Fontainebleau, what a predicament, it certainly a love–hate relationship with you.
I’ve been to Font countless times over the many years i’ve been climbing. Each time I go through the same cycle of emotions! Excited to arrived, ready to climb hard new block’s, keen to see how my strength and technique have changed and hopefully improved, as well as looking forward to the best pastries you could ever taste. Font, however seems to have a different agenda; it seems to be out to show me how bad I really climb: quick to show me my flaws in technique, gaps in my strength, and ready at any moment to spit me off even the easiest of problems, by the end I have always ticked of a few new numbers and beaten down an old nemesis or two. I always leave with a list of improvements to my abilities, and also of things I have learnt.
This year was no exception: my first impression was that I’ve clearly got better in the two years since my last visit, with clear improvements on my foot placements, overall strength and confidents in top outs.
I was able to tick a load of old nemesis’s, the first La Science Friction 6a Apremont, A friction slab fitting of it’s name, went super easy and brilliant ego boost to my footwork. The next was Égoïste 7a (6c+) Apremont, after being completely shutdown by the scary last move to the top jug, last time round, this year, the only hard bit was tonremember the subtle start sequence, once that was down the top happened without even flinching. Then came the classic La Marie-Rose 6a Cuvier. Previously it felt horrible and polished, impossible friction moves on nothing but glass, now the rock felt grippy, and it went – once i found my balance – in 3 goes! Video HERE – apologies for it being in portrait, I sacked the camera man. The final line, a classic must-try, a 6 year long project with an emotional journey, and one I am very happy to finally tick, Beatle Juice 7a+ Cuisinière Crête Sud. What a line. The crux in only 4 moves, and then and endurance v3 of 12-15 moves after to top out, It took this trip, 2 sessions totalling around 30 attempts, a few of which were heartbreakingly close to the top! You can watch that video HERE – after rehiring the camera and a quick lesson in camera work (in Landscape).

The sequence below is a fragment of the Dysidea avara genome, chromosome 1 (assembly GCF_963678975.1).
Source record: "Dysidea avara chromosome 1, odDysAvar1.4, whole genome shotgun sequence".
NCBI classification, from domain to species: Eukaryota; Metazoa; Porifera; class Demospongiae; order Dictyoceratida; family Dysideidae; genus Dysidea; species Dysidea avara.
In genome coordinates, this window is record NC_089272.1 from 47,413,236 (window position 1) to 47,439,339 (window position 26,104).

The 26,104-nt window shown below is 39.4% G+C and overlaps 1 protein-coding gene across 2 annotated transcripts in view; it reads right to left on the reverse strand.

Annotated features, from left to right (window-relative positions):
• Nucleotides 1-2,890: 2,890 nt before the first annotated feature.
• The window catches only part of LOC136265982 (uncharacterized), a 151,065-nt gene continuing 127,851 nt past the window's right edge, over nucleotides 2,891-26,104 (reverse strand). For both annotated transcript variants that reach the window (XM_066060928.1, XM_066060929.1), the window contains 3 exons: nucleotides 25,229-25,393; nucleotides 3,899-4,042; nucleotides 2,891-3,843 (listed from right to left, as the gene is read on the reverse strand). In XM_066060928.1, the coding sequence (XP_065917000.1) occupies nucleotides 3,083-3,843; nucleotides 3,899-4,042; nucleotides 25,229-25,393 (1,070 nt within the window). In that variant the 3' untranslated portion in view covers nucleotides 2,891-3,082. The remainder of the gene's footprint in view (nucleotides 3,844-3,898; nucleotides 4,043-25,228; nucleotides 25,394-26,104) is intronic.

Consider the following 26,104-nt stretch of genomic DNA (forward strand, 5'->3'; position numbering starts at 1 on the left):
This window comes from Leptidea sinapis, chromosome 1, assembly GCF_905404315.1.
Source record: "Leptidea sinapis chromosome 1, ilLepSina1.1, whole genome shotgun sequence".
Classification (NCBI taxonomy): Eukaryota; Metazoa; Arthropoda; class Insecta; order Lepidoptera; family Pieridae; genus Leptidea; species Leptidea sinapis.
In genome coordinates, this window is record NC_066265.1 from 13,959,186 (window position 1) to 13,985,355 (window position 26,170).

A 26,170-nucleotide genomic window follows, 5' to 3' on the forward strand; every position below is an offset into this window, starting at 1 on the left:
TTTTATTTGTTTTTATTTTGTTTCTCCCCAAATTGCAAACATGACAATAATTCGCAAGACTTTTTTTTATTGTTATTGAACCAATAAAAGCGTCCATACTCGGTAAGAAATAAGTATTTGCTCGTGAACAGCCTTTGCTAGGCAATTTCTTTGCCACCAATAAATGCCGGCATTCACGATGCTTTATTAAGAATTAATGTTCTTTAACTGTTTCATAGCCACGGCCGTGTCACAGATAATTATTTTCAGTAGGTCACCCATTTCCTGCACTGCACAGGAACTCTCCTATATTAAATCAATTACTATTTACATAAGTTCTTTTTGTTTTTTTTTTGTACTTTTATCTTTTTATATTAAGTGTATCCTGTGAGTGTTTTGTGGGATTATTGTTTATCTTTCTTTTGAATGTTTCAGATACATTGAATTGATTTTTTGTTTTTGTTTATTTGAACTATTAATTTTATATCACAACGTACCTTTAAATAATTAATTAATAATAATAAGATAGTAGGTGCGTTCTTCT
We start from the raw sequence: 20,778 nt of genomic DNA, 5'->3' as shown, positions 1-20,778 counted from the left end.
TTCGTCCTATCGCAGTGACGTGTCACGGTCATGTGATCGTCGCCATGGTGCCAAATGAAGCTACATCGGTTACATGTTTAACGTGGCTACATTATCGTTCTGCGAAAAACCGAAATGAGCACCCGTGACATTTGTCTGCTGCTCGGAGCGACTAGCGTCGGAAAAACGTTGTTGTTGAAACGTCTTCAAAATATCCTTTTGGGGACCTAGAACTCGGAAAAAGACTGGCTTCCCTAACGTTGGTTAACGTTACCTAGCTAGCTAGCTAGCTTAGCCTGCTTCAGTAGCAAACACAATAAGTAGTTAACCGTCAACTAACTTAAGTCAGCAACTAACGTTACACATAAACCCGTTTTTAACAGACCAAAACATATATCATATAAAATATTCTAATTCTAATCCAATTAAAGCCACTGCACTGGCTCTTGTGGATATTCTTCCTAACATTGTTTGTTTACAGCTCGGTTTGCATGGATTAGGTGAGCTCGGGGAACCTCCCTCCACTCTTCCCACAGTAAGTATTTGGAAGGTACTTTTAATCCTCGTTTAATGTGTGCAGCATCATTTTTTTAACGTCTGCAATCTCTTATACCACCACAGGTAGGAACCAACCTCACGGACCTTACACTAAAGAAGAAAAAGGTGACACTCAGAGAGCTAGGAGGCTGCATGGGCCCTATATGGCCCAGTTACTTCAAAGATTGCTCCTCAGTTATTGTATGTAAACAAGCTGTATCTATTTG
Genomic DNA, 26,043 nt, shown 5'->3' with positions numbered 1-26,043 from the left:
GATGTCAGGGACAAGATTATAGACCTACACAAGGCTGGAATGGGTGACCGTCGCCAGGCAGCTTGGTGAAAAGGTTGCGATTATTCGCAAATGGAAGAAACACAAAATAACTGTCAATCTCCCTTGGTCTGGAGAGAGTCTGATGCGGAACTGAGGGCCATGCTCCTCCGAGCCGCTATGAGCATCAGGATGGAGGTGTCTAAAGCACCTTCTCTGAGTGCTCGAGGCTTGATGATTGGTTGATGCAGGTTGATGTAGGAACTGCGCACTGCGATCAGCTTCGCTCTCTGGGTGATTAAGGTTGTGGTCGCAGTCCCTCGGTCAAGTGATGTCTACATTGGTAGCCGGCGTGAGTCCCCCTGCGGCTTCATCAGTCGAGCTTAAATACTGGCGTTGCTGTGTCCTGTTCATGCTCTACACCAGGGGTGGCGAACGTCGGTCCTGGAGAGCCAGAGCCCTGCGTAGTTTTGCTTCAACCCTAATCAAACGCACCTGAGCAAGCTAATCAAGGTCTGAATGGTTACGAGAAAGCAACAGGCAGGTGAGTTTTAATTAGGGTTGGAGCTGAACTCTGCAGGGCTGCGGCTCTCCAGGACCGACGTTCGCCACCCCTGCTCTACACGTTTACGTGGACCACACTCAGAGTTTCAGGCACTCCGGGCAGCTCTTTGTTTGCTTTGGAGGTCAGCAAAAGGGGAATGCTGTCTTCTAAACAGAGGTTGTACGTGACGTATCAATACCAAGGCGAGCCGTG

Font’s classic shutdown moment of the trip was: La Flipper 6b 91.1 this should have just been another block in a circuit of reds, ended up spending the rest of the afternoon having to work it, and was happy in my tiredness to finally top it.
Fun block of the trip: The Big Cheese a high ball V1 block in elephant, with the most welcomed easy top out. Watch that HERE (now with superb almost a pro level of camera handling skill). L’elephant is a great sector, some great Blue Circuit high-balls, that make you trust your feet, pretty beech-like picnic area right in the middle, and all types of climbing for all grades.
We stayed in the Van in a Bivi site out side of Bourron-Marlotte. It’s basically a free campsite with running water in the summer months, a bivouac toilet, and overnight parking. With access to Carrefour within 20min in any direction, it was easy to keep the 2.5 weeks there cheap, totalling around £50 each, for all the food. The only down side – if you can call it that – is that you are within walking distance of the town, with a suburb bakery, so that always puts a dent in your wallet.